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KYIV — On a frosty Saturday morning, several altar boys posed for group selfies next to the Dormition Cathedral of the Kyiv-Pechersk Lavra Monastery complex in the Ukrainian capital.
“It is for history! Moskals used to occupy this place, and now we are here,” said one of the boys, using a Ukrainian slur for Russians.
“No time for photos, boys! We have work to do,” a priest admonished the youngsters as the first-ever Christmas service of the Orthodox Church of Ukraine was about to start in Lavra — an 11th-century monastery that is the most important religious center for Ukrainian Orthodox believers.
“God has graced us with a great gift during difficult trials: For the first time, the Ukrainian prayer of the local autocephalous Orthodox Church of Ukraine is heard in the main cathedral church of the Assumption of the Kyiv-Pechersk Lavra. Christ was born! Let’s praise Him!” Church Metropolitan Epifaniy said during the Christmas service.
Just as Ukraine is fighting against Russia to maintain its sovereignty, Ukraine’s independent Orthodox Church of Ukraine is battling against Russian-backed priests for control over the Lavra Monastery complex, which is also known as the Monastery of the Caves. Rising numbers of Ukrainians have been moving away from the Russia-linked Ukrainian Orthodox Church, which is also known as the Ukrainian Church of Moscow Patriarchate, and have been switching allegiance to the independent Orthodox Church of Ukraine, especially since February when Russia invaded Ukraine.
After Russian President Vladimir Putin’s full-scale invasion of Ukraine in February 2022, the Russian-backed church started to be seen as a weapon of Moscow’s influence in Ukraine as many priests have allegedly collaborated with the Kremlin’s invading forces, according to the Ukrainian government.
“We have already achieved a moral victory because all people of goodwill condemn the acts of genocide, terror, and numerous war crimes committed by the evil Russian empire on our land,” Metropolitan Epifaniy said in the Christmas service.
Hundreds of parishioners came to Lavra for the first Christmas service in the Ukrainian language inside these walls. The Dormition Church was soon full of soldiers, priests and other believers, and people kept coming. Some had to stay outside and watch the service on TV screens even though the temperature was minus 8 degrees Celsius. Many people cried with joy.
“This is a historical event. A turning point. Even though it is still unclear whether the Ukrainian Orthodox Church will get the long-time rent from the state, we saw the government’s position. And it is clear. There will be no Moscow Church here anymore, thank God,” one believer, 19-year-old Hanna from Kyiv, told POLITICO. “Of course, we want them to go peacefully. We want to celebrate the birthday of Christ in peace.”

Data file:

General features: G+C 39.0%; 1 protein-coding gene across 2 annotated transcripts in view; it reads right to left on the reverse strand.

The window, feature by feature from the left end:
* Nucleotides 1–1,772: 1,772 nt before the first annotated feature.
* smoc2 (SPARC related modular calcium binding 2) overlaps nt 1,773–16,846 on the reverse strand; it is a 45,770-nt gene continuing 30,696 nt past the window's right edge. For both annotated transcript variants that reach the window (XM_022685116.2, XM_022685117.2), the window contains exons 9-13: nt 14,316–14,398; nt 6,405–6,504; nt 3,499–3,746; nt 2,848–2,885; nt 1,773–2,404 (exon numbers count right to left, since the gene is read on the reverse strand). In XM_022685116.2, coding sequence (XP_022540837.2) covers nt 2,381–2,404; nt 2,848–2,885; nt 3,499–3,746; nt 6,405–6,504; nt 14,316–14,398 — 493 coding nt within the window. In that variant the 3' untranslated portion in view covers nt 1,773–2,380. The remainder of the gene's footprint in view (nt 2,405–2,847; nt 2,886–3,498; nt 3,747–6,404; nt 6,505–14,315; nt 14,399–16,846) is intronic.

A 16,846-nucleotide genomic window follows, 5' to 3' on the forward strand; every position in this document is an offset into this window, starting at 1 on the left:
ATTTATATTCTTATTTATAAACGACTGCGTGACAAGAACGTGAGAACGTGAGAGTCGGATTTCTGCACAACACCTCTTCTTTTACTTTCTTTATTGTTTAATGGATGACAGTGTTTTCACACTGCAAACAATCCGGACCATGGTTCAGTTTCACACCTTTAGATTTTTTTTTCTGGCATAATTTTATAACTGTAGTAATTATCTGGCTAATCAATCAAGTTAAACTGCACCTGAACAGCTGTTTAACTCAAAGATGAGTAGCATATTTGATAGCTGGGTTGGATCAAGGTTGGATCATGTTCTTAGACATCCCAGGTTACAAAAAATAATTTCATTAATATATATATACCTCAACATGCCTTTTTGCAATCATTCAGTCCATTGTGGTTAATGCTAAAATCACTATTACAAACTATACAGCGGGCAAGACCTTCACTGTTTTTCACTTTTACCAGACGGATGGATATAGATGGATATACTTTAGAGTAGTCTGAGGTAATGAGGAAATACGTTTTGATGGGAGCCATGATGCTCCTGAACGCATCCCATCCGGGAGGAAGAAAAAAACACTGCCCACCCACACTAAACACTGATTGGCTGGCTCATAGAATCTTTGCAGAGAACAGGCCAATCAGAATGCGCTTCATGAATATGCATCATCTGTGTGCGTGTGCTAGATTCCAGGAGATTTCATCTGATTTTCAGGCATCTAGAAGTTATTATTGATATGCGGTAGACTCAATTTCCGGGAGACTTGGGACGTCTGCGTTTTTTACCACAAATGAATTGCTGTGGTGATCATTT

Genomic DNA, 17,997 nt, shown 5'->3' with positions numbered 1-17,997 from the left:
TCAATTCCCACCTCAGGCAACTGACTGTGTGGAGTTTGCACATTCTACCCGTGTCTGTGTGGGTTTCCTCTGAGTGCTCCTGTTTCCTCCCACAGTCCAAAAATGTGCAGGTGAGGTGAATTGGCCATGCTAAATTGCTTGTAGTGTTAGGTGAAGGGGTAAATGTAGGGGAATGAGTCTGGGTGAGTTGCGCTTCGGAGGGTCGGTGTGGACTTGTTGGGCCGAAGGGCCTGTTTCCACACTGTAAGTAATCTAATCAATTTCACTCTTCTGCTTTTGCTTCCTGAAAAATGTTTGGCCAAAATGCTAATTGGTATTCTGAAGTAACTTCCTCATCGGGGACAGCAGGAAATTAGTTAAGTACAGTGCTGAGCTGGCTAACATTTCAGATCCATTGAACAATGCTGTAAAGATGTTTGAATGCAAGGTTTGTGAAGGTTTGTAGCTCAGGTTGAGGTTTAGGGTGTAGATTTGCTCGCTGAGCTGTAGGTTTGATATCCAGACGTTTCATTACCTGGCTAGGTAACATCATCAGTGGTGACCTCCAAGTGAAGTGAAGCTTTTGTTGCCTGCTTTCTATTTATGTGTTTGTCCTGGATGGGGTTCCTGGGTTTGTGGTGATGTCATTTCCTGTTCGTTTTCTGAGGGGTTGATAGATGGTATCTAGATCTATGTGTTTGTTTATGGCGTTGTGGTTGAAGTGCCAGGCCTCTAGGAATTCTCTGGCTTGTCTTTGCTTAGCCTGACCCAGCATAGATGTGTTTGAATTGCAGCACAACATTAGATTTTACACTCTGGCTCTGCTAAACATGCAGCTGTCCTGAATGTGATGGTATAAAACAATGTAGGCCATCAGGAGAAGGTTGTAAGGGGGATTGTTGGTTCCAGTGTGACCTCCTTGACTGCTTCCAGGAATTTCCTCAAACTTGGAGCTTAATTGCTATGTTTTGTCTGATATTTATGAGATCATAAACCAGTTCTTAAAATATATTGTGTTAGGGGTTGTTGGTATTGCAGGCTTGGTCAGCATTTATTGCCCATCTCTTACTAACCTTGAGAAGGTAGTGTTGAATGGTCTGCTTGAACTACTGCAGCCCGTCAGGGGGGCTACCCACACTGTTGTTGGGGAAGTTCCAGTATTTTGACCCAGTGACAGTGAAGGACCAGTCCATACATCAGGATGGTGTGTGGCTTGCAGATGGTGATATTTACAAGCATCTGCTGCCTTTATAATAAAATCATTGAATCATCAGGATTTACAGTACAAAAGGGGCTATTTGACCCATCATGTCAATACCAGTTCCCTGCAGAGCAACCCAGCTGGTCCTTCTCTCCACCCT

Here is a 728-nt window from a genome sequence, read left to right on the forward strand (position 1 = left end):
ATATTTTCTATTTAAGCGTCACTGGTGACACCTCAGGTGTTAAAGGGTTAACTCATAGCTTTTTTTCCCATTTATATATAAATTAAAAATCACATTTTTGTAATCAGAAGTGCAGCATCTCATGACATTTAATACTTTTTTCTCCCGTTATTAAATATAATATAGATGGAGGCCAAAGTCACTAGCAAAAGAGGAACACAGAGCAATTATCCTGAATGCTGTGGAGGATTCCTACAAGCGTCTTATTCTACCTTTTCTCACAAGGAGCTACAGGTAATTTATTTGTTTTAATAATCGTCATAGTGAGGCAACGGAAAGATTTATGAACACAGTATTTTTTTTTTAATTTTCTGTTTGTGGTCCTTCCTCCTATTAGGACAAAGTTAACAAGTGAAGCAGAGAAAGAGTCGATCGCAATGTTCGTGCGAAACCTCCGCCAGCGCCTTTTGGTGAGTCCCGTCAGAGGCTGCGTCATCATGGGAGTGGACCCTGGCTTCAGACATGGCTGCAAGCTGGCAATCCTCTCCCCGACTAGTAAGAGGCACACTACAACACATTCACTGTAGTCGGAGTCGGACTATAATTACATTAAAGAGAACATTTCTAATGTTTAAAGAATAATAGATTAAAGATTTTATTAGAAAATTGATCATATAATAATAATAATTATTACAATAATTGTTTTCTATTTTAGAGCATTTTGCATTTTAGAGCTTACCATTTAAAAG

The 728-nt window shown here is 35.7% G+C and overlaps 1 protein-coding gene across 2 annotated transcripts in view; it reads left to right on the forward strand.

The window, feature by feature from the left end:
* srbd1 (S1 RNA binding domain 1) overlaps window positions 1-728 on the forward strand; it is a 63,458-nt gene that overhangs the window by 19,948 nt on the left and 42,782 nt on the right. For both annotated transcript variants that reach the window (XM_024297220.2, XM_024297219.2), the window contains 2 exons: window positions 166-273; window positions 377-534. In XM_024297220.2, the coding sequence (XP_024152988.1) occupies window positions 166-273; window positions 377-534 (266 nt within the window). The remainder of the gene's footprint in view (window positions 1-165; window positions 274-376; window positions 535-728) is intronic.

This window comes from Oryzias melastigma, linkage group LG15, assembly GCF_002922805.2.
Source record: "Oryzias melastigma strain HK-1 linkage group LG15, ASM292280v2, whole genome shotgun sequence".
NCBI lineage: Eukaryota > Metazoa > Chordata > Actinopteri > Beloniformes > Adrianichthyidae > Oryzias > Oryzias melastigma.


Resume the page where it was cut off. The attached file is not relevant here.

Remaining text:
Previously, parishioners and priests of the Orthodox Church of Ukraine were not allowed to pray here, as the Dormition Cathedral, the main church of the Kyiv Pechersk Monastery, used to be the main headquarters of the Russia-affiliated Ukrainian Orthodox Church, also known as the Moscow Patriarchate Church. So far it is unclear whether the independent Orthodox Church of Ukraine will be allowed to stay in churches for more than one Christmas day, because the previous tenants, Moscow-backed priests, won’t agree to go in peace.
Although the Lavra priests deny they still have ties to Moscow, many of them are currently under investigation by the Security Service of Ukraine for alleged collaboration with Russian security forces and invading soldiers after Russian passports and Russian propaganda material were found during searches of monasteries. The priests refute the accusations.
While the entire Lavra complex is state-owned, Russian-affiliated orthodox priests had rented the Dormition Cathedral and nearby Trapezna Church from the state since the 1990s. In December, their lease expired and the Ministry of Culture of Ukraine, the primary manager of Lavra, refused to prolong it, returning both temples to the state on January 5.
Russian-affiliated priests refused to acknowledge the decision, claiming despite the expiration of the lease that they have the right to stay in the Lavra churches until the war ends. Russian-affiliated priests also assert that the Orthodox Church of Ukraine has no right to serve in the Dormition Cathedral.
“The events announced on the territory of the Lavra are an attempt to forcibly seize the cathedral by means of blackmail and misleading society,” the Russian-affiliated church said in a statement on Thursday.
The priests claimed the Orthodox Church of Ukraine announced the service before it received official permission and pressured the government in Kyiv to grant it.
The Lavra priests consider themselves the only genuine local Orthodox Church in Ukraine. Many times, Moscow-backed priests have called the Orthodox Church of Ukraine schismatic even though in 2019 Bartholomew I, the Ecumenical Patriarch of Constantinople, officially recognized the Orthodox Church of Ukraine and granted it self-governorship.
“The Ukrainian shrine should serve the entire Ukrainian people, and we will adhere to this principle in the future,” Ukrainian Minister of Culture Oleksandr Tkachenko said in a statement on Telegram on Thursday.
Some 3,000 police officers were guarding the Lavra premises during the Christmas service Saturday morning.